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Re: IPv6 end user addressing
From: Alexander Harrowell <a.harrowell () gmail com>
Date: Wed, 10 Aug 2011 11:55:15 +0100

On Monday 08 Aug 2011 22:00:52 Owen DeLong wrote:

On Aug 8, 2011, at 7:12 AM, Mohacsi Janos wrote:



On Mon, 8 Aug 2011, Valdis.Kletnieks () vt edu wrote:

On Mon, 08 Aug 2011 10:15:17 +0200, Mohacsi Janos said:

- Home users - they usually don't know what is subnet. Setting up
different subnets in their SOHO router can be difficult. Usually 
the
simple 1 subnet for every device is enough for them. Separating 
some
devices into  a separate subnets is usually enough for the most
sophisticated home users. If  not then he can opt for business 
service....

You don't want to make the assumption that just because Joe Sixpack 
doesn't
know what a subnet is, that Joe Sixpack's CPE doesn't know either.

And remember that if it's 3 hops from one end of Joe Sixpack's 
internal net to
the other, you're gonna burn a few bits to support heirarchical 
routing so you
don't need a routing protocol. So if Joe's exterior-facing CPU gets 
handed a
/56 by the provider, and it hands each device it sees a /60 in case 
it's a
device that routes too, it can only support 14 devices.  And if one 
of the

more exactly 16 routing devices. You don't have to count the all 0 
and all 1 as reserved.... maybe each deeice can see /57 or /58 or 
/59.... depending of capabilities your devices....

I think daisy chaining of CPE routers is bad idea - as probably done 
in several IPv4 home networks. Why would you build several hierarchy 
into you network if it is unnecessary?


I can see things like wanting to have an entertainment systems network 
that is fronted
by a router with additional networks for each entertainment system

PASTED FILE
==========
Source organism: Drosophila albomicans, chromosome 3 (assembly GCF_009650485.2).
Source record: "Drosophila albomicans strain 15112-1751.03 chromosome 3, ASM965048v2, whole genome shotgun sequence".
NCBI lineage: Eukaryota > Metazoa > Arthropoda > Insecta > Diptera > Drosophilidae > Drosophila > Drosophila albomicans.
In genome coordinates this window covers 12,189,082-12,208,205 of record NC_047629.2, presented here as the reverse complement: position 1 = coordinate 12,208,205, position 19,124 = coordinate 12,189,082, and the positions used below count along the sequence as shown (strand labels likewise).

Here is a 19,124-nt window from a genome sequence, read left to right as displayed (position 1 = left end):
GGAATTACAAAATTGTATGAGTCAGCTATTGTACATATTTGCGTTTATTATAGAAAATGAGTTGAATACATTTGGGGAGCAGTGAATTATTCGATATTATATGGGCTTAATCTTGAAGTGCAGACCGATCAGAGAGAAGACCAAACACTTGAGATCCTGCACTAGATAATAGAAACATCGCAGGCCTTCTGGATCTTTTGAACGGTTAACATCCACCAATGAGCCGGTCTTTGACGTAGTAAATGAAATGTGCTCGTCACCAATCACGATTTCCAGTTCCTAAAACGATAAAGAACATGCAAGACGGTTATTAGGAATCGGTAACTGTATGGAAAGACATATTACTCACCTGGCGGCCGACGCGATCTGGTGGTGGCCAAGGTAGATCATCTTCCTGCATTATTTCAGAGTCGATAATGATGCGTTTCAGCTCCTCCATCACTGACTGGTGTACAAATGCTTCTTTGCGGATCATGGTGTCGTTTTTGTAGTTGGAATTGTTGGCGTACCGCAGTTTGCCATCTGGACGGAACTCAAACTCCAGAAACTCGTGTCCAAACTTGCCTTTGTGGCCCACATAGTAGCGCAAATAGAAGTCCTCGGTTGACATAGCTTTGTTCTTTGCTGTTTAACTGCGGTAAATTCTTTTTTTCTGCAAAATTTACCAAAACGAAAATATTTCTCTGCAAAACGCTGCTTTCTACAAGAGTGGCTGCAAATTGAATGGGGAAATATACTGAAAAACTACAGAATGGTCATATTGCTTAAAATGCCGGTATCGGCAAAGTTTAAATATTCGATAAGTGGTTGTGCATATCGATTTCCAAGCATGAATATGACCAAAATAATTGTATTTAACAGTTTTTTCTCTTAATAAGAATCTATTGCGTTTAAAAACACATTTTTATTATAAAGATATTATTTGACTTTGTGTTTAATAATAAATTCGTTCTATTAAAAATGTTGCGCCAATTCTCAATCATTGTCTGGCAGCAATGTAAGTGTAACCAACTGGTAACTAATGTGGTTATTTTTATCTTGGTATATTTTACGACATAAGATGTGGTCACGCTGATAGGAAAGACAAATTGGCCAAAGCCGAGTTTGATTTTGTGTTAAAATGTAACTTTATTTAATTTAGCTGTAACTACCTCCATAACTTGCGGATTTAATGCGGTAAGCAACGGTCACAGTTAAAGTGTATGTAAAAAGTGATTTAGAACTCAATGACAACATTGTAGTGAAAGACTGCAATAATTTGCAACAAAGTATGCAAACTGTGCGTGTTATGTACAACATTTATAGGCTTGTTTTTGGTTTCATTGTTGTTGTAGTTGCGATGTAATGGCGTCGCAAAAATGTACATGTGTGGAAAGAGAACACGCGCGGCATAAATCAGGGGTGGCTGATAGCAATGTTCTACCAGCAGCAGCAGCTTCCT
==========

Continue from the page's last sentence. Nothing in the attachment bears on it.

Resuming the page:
fronted by their
own router, segmentation of various appliance networks with possibly 
an appliance
front-end router, etc.

There are lots of possibilities we haven't thought of here yet. 
Limiting end-users
to /56 or worse will only stifle the innovation that will help us 
identify the possibilities.
For this, if no other reason, (and I cite the limitations under which 
we have begun
to frame our assumptions about how the internet works as a result of 
NAT as an
example), I think we should avoid preserving this cultural 
conditioning in IPv6.


Owen




Thinking about the CPE thread, isn't this a case for bridging as a 
feature in end-user devices? If Joe's media-centre box etc would bridge 
its downstream ports to the upstream port, the devices on them could 
just get an address, whether by DHCPv6 from the CPE router's delegation 
or by SLAAC, and then register in local DNS or more likely do multicast-
DNS so they could find each other. 


And then it really doesn't matter; everything gets its address, nothing 
is NATted, every address is mapped to a meaningful hostname.


Perhaps you'd need more aggregation and routing in the glorious one-IP-
per-nanite-and-Facebook-fridges future, but that's for another day once 
we've got fusion and a rational system of government out of the way:-) 
Joe's network as described isn't big enough or clever enough to need 
multiple routers. It's just a small LAN and it's only Joe's weirdness in 
using a $500 Roku as a $5 hank of cat5e and a $20 4-port switch that 
prevents it from being so.


Not all problems should be solved by routing - but a list full of 
"router people" is inherently likely to try to solve all its problems 
with more routers and routing.
-- 
The only thing worse than e-mail disclaimers...is people who send e-mail 
to lists complaining about them

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